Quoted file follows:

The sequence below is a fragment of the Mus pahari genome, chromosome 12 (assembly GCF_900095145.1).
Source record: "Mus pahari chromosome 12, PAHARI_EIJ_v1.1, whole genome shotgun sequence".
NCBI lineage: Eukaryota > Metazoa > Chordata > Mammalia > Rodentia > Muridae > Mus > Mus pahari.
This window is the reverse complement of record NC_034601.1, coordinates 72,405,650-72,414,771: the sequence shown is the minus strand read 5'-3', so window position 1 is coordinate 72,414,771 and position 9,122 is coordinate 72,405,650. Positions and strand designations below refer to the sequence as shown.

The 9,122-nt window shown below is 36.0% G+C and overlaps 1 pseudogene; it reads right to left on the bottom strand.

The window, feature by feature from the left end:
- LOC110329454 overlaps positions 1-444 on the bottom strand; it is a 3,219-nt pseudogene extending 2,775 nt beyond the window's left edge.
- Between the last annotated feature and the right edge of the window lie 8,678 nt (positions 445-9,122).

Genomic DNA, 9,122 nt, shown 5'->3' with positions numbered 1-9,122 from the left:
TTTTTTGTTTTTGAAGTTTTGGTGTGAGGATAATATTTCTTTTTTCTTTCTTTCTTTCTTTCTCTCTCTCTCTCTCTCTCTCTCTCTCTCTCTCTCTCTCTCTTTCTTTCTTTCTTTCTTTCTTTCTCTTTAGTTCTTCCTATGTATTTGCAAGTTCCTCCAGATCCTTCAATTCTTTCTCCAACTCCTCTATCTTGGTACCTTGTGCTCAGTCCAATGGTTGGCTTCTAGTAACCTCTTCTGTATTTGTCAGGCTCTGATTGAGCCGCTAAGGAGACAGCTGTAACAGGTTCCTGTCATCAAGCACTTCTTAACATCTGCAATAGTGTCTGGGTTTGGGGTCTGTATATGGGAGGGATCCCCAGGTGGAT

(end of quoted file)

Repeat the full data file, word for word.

The sequence below is a fragment of the Mus pahari genome, chromosome 12 (assembly GCF_900095145.1).
Source record: "Mus pahari chromosome 12, PAHARI_EIJ_v1.1, whole genome shotgun sequence".
NCBI lineage: Eukaryota > Metazoa > Chordata > Mammalia > Rodentia > Muridae > Mus > Mus pahari.
This window is the reverse complement of record NC_034601.1, coordinates 72,405,650-72,414,771: the sequence shown is the minus strand read 5'-3', so window position 1 is coordinate 72,414,771 and position 9,122 is coordinate 72,405,650. Positions and strand designations below refer to the sequence as shown.

The 9,122-nt window shown below is 36.0% G+C and overlaps 1 pseudogene; it reads right to left on the bottom strand.

The window, feature by feature from the left end:
- LOC110329454 overlaps positions 1-444 on the bottom strand; it is a 3,219-nt pseudogene extending 2,775 nt beyond the window's left edge.
- Between the last annotated feature and the right edge of the window lie 8,678 nt (positions 445-9,122).

Genomic DNA, 9,122 nt, shown 5'->3' with positions numbered 1-9,122 from the left:
TTTTTTGTTTTTGAAGTTTTGGTGTGAGGATAATATTTCTTTTTTCTTTCTTTCTTTCTTTCTCTCTCTCTCTCTCTCTCTCTCTCTCTCTCTCTCTCTCTCTTTCTTTCTTTCTTTCTTTCTTTCTCTTTAGTTCTTCCTATGTATTTGCAAGTTCCTCCAGATCCTTCAATTCTTTCTCCAACTCCTCTATCTTGGTACCTTGTGCTCAGTCCAATGGTTGGCTTCTAGTAACCTCTTCTGTATTTGTCAGGCTCTGATTGAGCCGCTAAGGAGACAGCTGTAACAGGTTCCTGTCATCAAGCACTTCTTAACATCTGCAATAGTGTCTGGGTTTGGGGTCTGTATATGGGAGGGATCCCCAGGTGGAT